November 1, 2008
Global Research Editor's Note
First Australia, then the US, Canada, the EU and the rest of the "Free
World".... These measures create an important precedent.
The mandatory blocking of illegal material is a pretext. These measures are
ultimately intended to curb free expression and silence that part of the
alternative media which is not already controlled either by the mainstream
media or by major foundations.
Australia will join China in implementing mandatory censoring of the
internet under plans put forward by the Federal Government.
The revelations emerge as US tech giants Google, Microsoft and
Yahoo, and a
coalition of human rights and other groups unveiled a code of conduct aimed
at safeguarding online freedom of speech and privacy.
The government has declared it will not let Internet users opt out of the
proposed national internet filter.
The plan was first created as a way to combat child pornography and
content, but could be extended to include controversial websites on
euthanasia or anorexia.
Communications minister Stephen Conroy revealed the mandatory censorship to
the Senate estimates committee as the Global Network Initiative, bringing
together leading companies, human rights organizations, academics and
investors, committed the technology firms to "protect the freedom of
expression and privacy rights of their users".
Mr. Conroy said trials were yet to be carried out, but,
"we are talking about
mandatory blocking, where possible, of illegal material."
The net nanny proposal was originally going to allow Australians who wanted
uncensored access to the web the option of contacting their Internet service
provider to be excluded from the service.
Human Rights Watch has condemned Internet censorship, and argued to the US
"there is a real danger of a Virtual Curtain dividing the internet,
much as the Iron Curtain did during the Cold War, because some governments
fear the potential of the internet, (and) want to control it"
Groups including the System Administrators Guild of Australia and
Frontiers Australia (EFA) have attacked the proposal, saying it would unfairly
restrict Australians' access to the web, slow internet speeds and raise the
price of internet access.
EFA board member Colin Jacobs said it would have little effect on illegal
Internet content, including child pornography, as it would not cover
"If the Government would actually come out and say we're only targeting
child pornography it would be a different debate," he said.
The technology companies' move, which follows criticism that the companies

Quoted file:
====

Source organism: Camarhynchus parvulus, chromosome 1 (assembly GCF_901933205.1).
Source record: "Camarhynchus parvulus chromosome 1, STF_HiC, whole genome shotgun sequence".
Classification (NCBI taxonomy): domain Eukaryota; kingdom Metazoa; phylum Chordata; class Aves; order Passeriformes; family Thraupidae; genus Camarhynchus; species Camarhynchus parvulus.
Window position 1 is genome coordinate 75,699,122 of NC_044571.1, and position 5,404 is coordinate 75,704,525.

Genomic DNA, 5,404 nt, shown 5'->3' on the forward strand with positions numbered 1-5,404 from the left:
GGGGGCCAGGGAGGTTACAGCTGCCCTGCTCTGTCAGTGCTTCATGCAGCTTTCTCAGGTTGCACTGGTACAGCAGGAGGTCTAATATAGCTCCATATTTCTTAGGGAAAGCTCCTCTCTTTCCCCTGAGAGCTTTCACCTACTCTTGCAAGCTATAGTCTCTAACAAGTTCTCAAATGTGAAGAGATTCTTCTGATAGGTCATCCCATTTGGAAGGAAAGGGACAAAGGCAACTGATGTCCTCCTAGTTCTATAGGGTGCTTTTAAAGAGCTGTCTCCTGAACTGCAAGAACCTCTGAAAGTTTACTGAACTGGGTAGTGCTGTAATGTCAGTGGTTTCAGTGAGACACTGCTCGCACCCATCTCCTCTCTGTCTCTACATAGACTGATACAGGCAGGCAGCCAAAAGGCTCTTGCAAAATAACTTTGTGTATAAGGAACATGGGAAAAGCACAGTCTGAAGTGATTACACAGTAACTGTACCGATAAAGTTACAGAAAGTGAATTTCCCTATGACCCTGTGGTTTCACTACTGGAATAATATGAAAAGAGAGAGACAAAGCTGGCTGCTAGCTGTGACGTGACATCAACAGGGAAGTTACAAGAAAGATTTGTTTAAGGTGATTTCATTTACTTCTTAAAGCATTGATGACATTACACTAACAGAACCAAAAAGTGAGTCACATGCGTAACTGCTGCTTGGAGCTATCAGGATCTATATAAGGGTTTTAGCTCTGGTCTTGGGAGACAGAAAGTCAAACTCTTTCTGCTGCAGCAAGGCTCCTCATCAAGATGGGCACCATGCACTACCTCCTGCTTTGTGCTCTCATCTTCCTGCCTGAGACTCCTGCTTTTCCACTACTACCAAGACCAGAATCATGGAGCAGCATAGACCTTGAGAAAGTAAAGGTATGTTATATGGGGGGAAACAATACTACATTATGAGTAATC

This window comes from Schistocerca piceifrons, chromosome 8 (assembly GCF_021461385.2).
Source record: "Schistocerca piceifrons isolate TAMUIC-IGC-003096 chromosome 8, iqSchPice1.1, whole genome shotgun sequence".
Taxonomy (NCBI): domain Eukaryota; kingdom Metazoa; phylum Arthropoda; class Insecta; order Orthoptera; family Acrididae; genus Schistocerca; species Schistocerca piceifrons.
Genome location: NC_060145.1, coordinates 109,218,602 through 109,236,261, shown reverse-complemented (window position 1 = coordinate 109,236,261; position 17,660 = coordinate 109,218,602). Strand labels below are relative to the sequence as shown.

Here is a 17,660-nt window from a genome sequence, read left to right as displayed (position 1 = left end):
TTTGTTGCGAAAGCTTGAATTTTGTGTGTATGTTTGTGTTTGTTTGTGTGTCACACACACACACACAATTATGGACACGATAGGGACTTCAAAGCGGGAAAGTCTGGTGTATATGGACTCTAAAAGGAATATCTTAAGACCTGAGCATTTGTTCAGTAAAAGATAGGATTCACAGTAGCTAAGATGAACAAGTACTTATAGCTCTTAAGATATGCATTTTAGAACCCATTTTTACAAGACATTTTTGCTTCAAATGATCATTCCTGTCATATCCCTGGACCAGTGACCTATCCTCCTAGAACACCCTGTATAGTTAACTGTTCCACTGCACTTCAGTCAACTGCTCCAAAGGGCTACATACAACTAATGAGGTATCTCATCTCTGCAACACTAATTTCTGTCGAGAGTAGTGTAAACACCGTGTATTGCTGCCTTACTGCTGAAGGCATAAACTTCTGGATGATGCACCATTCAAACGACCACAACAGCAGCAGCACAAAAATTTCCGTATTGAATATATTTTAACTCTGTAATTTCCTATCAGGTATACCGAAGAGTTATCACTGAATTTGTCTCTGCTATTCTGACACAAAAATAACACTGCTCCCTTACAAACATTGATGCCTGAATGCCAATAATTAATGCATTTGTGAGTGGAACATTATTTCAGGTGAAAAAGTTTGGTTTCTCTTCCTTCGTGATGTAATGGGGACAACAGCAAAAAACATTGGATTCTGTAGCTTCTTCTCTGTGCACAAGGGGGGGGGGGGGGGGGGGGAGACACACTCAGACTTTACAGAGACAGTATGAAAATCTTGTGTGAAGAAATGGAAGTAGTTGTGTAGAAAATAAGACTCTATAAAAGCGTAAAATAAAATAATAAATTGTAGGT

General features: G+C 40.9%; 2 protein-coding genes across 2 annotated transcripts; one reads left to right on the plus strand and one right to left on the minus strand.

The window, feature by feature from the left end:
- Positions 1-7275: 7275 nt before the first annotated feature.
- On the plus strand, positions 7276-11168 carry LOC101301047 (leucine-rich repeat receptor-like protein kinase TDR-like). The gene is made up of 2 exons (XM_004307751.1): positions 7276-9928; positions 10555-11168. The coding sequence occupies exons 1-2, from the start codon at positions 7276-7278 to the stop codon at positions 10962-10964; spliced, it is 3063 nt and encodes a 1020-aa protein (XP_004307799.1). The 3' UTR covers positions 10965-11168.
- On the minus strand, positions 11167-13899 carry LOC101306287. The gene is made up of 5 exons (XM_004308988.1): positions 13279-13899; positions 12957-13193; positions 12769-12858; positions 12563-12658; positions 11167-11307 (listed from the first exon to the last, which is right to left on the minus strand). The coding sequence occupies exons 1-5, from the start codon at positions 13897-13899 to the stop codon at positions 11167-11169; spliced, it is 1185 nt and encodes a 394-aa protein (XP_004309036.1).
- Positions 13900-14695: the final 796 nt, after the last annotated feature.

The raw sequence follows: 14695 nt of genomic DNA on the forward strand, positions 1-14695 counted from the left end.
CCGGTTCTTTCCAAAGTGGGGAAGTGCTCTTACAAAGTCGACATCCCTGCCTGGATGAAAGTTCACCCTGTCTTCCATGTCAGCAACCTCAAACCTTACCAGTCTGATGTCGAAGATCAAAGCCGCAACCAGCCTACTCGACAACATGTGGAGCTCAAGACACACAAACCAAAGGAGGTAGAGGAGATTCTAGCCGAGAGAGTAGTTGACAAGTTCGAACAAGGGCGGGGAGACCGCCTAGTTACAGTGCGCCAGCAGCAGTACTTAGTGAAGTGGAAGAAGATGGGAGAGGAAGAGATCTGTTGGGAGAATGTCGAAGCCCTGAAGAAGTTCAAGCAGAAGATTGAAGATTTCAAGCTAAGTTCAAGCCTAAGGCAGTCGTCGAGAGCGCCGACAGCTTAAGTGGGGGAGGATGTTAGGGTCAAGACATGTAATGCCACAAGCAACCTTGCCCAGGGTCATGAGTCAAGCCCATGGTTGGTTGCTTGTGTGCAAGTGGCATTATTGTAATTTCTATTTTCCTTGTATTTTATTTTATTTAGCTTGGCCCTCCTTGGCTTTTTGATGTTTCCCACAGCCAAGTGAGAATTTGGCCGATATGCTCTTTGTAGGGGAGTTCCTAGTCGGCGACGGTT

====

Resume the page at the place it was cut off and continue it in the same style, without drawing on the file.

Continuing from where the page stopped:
were assisting censorship of the Internet in nations such as China, requires
them to narrowly interpret government requests for information or censorship
and to fight to minimize cooperation.
The initiative provides a systematic approach to,
"work together in resisting
efforts by governments that seek to enlist companies in acts of censorship
and surveillance that violate international standards", the participants
In a statement, Yahoo co-founder and chief executive
Jerry Yang welcomed the
new code of conduct.
"These principles provide a valuable roadmap for companies like Yahoo
operating in markets where freedom of expression and privacy are unfairly
restricted," he said.
"Yahoo was founded on the belief that promoting access to information can
enrich people's lives, and the principles we unveil today reflect our
determination that our actions match our values around the world."
Yahoo was thrust into the forefront of the online rights issue after the
Californian company helped Chinese police identify cyber dissidents whose
supposed crime was expressing their views online.
China exercises strict control over the Internet, blocking sites linked to
Chinese dissidents, the outlawed Falun Gong spiritual movement, the Tibetan
government-in-exile and those with information on the 1989 Tiananmen
A number of US companies, including Microsoft, Cisco, Google and
been hauled before the US Congress in recent years and accused of complicity
in building the "Great Firewall of China".
The Australian Christian Lobby, however, has welcomed the proposals.
Managing director Jim Wallace said the measures were needed.
"The need to prevent access to illegal hard-core material and child
pornography must be placed above the industry's desire for unfettered
access," Mr Wallace said.